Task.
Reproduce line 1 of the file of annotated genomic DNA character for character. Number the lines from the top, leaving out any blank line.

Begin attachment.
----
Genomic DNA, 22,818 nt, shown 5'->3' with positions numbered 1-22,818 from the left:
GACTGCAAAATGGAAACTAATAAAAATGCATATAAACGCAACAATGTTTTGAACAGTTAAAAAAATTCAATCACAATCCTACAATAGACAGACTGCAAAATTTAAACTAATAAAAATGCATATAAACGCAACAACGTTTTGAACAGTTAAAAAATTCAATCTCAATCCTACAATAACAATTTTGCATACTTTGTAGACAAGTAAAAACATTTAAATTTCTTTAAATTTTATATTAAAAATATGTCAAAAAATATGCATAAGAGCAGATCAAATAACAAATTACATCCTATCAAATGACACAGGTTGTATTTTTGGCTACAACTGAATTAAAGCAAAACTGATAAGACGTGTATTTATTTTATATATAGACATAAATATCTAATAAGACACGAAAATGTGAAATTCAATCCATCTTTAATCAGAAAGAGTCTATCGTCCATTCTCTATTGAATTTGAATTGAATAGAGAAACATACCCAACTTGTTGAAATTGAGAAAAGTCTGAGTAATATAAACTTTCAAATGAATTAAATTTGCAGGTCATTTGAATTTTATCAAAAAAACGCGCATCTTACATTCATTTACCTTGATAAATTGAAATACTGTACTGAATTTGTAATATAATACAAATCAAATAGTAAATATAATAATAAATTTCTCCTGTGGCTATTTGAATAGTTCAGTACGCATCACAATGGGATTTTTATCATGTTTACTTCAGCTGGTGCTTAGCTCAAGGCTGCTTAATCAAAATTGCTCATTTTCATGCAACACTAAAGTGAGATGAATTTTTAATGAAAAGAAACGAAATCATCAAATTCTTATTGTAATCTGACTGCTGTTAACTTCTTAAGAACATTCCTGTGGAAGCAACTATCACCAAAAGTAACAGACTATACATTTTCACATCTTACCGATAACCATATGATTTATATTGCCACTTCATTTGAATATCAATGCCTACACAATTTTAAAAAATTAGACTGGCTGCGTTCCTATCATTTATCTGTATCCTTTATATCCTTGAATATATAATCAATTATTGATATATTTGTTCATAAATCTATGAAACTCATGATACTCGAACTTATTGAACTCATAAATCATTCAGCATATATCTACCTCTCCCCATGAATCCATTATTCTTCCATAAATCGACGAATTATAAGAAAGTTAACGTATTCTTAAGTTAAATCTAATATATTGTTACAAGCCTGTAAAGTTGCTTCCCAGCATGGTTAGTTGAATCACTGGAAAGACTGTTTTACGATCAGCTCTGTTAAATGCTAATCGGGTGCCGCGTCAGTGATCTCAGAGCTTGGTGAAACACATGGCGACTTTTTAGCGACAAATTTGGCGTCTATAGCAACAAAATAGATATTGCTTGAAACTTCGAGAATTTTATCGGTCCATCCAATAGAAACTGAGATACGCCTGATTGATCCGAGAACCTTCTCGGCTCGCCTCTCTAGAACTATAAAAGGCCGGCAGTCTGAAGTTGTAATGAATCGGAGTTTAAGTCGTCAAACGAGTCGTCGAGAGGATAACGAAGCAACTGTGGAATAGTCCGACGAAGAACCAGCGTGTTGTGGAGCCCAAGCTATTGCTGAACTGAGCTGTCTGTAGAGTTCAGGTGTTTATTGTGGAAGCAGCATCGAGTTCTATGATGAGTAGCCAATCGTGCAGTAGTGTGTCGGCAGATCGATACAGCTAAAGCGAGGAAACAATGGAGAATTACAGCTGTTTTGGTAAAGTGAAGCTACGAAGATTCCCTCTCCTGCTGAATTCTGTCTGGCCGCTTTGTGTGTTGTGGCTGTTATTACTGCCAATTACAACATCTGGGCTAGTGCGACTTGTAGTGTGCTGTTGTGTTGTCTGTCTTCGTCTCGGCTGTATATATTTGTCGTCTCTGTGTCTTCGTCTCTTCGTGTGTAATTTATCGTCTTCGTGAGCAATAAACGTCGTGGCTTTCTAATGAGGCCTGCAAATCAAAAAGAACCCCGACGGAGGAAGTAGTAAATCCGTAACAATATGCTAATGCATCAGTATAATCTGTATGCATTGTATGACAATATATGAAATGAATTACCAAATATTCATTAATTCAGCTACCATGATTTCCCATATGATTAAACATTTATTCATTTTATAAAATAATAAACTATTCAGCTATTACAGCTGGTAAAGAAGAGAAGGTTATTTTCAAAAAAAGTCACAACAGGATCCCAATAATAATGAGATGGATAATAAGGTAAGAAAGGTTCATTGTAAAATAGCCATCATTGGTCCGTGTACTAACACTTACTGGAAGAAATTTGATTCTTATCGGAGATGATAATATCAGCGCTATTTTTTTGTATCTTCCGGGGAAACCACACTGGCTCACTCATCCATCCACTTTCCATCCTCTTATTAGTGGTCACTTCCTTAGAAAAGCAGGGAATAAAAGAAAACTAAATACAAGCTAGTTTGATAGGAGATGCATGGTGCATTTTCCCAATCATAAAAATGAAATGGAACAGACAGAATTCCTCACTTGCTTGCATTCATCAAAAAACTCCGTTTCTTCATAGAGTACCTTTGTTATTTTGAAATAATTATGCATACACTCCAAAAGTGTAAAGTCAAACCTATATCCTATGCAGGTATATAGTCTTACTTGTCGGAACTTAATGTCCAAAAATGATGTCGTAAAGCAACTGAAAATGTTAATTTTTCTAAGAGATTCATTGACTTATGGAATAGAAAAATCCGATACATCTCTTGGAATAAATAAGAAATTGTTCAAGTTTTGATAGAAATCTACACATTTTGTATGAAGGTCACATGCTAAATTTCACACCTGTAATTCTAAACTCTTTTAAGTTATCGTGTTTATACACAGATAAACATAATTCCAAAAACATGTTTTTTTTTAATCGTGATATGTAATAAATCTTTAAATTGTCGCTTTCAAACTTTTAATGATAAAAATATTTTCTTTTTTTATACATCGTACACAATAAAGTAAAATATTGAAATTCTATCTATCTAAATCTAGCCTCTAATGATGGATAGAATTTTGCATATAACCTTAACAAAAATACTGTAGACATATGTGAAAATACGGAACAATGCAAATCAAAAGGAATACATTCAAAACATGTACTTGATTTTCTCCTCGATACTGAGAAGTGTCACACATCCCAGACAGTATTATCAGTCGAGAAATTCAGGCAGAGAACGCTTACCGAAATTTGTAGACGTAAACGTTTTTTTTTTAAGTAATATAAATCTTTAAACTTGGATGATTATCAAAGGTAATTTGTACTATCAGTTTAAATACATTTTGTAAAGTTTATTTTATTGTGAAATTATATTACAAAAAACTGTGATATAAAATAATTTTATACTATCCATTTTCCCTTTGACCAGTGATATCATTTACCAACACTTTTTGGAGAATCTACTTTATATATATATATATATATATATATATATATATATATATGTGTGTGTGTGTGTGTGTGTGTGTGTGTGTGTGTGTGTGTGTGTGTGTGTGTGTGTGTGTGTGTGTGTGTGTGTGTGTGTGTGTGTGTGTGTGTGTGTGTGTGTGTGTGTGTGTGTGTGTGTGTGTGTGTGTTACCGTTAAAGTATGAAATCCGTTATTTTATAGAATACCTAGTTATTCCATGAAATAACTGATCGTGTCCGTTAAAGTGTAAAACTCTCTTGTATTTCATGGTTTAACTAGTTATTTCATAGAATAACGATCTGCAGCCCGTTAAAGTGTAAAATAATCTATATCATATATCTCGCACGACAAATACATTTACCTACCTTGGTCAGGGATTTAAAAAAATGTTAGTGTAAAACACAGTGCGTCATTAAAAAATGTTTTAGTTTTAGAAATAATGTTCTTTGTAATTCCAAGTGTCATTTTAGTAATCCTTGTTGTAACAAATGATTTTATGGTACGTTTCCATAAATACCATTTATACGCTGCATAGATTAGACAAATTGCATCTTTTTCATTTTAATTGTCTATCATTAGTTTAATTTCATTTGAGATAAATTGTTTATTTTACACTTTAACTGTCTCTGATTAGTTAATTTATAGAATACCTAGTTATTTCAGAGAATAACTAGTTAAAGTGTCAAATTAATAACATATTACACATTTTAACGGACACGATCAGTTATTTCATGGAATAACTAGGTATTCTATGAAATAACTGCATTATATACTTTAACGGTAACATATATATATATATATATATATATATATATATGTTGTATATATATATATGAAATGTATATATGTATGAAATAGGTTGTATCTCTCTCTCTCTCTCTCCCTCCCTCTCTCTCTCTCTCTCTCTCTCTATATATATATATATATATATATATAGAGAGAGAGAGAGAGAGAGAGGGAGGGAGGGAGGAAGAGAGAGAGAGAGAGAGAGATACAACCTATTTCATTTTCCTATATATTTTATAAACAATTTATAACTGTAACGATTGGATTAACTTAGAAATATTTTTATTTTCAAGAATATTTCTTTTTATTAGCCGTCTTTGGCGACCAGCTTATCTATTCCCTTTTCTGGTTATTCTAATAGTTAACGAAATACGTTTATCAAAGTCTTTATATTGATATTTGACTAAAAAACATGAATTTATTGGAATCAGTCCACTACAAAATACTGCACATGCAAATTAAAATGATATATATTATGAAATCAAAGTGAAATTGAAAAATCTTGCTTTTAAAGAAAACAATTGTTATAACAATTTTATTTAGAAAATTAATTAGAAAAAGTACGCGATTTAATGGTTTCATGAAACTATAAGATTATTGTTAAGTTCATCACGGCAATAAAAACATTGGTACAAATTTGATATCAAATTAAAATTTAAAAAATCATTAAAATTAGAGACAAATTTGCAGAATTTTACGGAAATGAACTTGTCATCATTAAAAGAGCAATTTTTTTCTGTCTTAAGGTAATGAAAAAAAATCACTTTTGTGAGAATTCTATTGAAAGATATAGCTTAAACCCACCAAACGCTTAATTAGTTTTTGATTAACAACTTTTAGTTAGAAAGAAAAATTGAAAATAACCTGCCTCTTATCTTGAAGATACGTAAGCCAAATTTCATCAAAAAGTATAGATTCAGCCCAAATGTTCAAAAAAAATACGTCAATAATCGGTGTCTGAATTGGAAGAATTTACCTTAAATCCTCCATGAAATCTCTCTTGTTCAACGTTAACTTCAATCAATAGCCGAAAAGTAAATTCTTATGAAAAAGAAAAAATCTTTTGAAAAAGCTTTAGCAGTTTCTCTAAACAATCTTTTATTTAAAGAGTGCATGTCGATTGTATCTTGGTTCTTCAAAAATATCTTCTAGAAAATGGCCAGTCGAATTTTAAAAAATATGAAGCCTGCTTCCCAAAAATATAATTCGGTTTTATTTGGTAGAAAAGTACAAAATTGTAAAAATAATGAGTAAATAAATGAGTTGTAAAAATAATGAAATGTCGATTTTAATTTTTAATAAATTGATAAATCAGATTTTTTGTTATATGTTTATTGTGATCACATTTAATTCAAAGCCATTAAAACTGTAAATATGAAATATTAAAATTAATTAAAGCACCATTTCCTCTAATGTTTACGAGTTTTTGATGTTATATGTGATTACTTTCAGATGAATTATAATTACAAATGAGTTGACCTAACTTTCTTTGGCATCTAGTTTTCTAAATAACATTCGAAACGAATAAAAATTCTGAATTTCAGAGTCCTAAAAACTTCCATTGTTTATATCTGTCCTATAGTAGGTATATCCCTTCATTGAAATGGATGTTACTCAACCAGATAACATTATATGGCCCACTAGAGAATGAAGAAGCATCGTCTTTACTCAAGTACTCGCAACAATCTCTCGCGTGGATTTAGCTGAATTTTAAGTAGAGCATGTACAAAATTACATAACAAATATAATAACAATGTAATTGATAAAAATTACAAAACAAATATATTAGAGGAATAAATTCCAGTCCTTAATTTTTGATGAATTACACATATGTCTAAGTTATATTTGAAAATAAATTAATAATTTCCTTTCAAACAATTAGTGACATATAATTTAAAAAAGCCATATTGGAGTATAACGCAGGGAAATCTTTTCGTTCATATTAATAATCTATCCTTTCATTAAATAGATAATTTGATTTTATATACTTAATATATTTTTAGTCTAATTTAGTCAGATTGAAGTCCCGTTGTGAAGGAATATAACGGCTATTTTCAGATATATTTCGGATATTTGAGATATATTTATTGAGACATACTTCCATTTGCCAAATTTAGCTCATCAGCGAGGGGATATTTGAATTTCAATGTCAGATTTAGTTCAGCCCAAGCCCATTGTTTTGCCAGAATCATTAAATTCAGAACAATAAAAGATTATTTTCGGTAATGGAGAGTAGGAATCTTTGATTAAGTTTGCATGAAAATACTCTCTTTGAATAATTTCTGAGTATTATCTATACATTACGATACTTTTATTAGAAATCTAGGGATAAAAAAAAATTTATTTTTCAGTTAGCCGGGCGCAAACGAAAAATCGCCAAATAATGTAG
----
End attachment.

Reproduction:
Genomic DNA, 22,818 nt, shown 5'->3' with positions numbered 1-22,818 from the left: